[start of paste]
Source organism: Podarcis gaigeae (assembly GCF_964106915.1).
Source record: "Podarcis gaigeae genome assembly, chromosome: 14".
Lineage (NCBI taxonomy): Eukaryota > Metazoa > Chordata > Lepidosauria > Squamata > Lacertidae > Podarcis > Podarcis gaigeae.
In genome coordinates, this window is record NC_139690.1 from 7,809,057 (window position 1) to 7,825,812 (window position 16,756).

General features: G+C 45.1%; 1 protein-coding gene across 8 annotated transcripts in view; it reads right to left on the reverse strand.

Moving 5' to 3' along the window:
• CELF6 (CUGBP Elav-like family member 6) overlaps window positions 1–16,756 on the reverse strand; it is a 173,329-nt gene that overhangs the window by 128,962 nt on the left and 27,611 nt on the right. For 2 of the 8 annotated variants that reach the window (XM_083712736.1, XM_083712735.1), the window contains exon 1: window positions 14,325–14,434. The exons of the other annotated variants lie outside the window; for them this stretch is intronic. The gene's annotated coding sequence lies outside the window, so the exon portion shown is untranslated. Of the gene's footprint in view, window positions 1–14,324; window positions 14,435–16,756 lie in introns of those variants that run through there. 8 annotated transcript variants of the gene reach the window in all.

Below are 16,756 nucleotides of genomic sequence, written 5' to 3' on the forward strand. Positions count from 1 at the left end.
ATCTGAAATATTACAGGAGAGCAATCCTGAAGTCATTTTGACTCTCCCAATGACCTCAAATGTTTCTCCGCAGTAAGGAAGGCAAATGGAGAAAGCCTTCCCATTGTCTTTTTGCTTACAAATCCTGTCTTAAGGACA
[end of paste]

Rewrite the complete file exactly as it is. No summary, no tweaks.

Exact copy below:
Source organism: Podarcis gaigeae (assembly GCF_964106915.1).
Source record: "Podarcis gaigeae genome assembly, chromosome: 14".
Lineage (NCBI taxonomy): Eukaryota > Metazoa > Chordata > Lepidosauria > Squamata > Lacertidae > Podarcis > Podarcis gaigeae.
In genome coordinates, this window is record NC_139690.1 from 7,809,057 (window position 1) to 7,825,812 (window position 16,756).

General features: G+C 45.1%; 1 protein-coding gene across 8 annotated transcripts in view; it reads right to left on the reverse strand.

Moving 5' to 3' along the window:
• CELF6 (CUGBP Elav-like family member 6) overlaps window positions 1–16,756 on the reverse strand; it is a 173,329-nt gene that overhangs the window by 128,962 nt on the left and 27,611 nt on the right. For 2 of the 8 annotated variants that reach the window (XM_083712736.1, XM_083712735.1), the window contains exon 1: window positions 14,325–14,434. The exons of the other annotated variants lie outside the window; for them this stretch is intronic. The gene's annotated coding sequence lies outside the window, so the exon portion shown is untranslated. Of the gene's footprint in view, window positions 1–14,324; window positions 14,435–16,756 lie in introns of those variants that run through there. 8 annotated transcript variants of the gene reach the window in all.

Below are 16,756 nucleotides of genomic sequence, written 5' to 3' on the forward strand. Positions count from 1 at the left end.
ATCTGAAATATTACAGGAGAGCAATCCTGAAGTCATTTTGACTCTCCCAATGACCTCAAATGTTTCTCCGCAGTAAGGAAGGCAAATGGAGAAAGCCTTCCCATTGTCTTTTTGCTTACAAATCCTGTCTTAAGGACA